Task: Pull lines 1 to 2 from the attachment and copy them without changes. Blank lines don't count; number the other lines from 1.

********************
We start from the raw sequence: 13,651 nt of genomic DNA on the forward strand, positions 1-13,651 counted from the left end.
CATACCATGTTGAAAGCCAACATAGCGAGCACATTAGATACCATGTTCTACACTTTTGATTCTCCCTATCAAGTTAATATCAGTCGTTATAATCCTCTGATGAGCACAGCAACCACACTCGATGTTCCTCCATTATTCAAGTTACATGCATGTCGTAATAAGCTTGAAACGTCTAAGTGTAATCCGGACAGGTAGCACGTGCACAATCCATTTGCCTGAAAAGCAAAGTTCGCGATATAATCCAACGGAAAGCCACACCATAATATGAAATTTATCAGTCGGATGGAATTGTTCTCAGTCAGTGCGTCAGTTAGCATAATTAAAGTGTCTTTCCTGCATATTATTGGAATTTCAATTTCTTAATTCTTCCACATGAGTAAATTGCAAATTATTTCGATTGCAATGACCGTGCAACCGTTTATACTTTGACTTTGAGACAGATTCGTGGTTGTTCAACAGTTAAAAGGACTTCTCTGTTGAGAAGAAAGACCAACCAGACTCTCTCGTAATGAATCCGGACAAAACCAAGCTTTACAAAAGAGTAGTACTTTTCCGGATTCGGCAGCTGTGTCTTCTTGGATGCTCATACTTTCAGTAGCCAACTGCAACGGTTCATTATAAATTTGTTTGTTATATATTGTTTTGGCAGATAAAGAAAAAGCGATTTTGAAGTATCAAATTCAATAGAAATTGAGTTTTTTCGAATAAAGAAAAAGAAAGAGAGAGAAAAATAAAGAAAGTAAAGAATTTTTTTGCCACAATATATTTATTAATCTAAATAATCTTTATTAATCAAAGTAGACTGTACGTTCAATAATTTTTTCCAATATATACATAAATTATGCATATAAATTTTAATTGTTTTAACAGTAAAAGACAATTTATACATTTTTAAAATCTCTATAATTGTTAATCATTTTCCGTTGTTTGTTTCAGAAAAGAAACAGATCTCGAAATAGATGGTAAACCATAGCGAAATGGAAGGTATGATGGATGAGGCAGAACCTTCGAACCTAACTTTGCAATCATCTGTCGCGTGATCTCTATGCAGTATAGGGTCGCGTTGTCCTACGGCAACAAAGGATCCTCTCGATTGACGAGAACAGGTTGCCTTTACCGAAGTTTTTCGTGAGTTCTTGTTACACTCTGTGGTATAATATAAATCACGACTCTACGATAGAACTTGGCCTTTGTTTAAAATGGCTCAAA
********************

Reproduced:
We start from the raw sequence: 13,651 nt of genomic DNA on the forward strand, positions 1-13,651 counted from the left end.
CATACCATGTTGAAAGCCAACATAGCGAGCACATTAGATACCATGTTCTACACTTTTGATTCTCCCTATCAAGTTAATATCAGTCGTTATAATCCTCTGATGAGCACAGCAACCACACTCGATGTTCCTCCATTATTCAAGTTACATGCATGTCGTAATAAGCTTGAAACGTCTAAGTGTAATCCGGACAGGTAGCACGTGCACAATCCATTTGCCTGAAAAGCAAAGTTCGCGATATAATCCAACGGAAAGCCACACCATAATATGAAATTTATCAGTCGGATGGAATTGTTCTCAGTCAGTGCGTCAGTTAGCATAATTAAAGTGTCTTTCCTGCATATTATTGGAATTTCAATTTCTTAATTCTTCCACATGAGTAAATTGCAAATTATTTCGATTGCAATGACCGTGCAACCGTTTATACTTTGACTTTGAGACAGATTCGTGGTTGTTCAACAGTTAAAAGGACTTCTCTGTTGAGAAGAAAGACCAACCAGACTCTCTCGTAATGAATCCGGACAAAACCAAGCTTTACAAAAGAGTAGTACTTTTCCGGATTCGGCAGCTGTGTCTTCTTGGATGCTCATACTTTCAGTAGCCAACTGCAACGGTTCATTATAAATTTGTTTGTTATATATTGTTTTGGCAGATAAAGAAAAAGCGATTTTGAAGTATCAAATTCAATAGAAATTGAGTTTTTTCGAATAAAGAAAAAGAAAGAGAGAGAAAAATAAAGAAAGTAAAGAATTTTTTTGCCACAATATATTTATTAATCTAAATAATCTTTATTAATCAAAGTAGACTGTACGTTCAATAATTTTTTCCAATATATACATAAATTATGCATATAAATTTTAATTGTTTTAACAGTAAAAGACAATTTATACATTTTTAAAATCTCTATAATTGTTAATCATTTTCCGTTGTTTGTTTCAGAAAAGAAACAGATCTCGAAATAGATGGTAAACCATAGCGAAATGGAAGGTATGATGGATGAGGCAGAACCTTCGAACCTAACTTTGCAATCATCTGTCGCGTGATCTCTATGCAGTATAGGGTCGCGTTGTCCTACGGCAACAAAGGATCCTCTCGATTGACGAGAACAGGTTGCCTTTACCGAAGTTTTTCGTGAGTTCTTGTTACACTCTGTGGTATAATATAAATCACGACTCTACGATAGAACTTGGCCTTTGTTTAAAATGGCTCAAA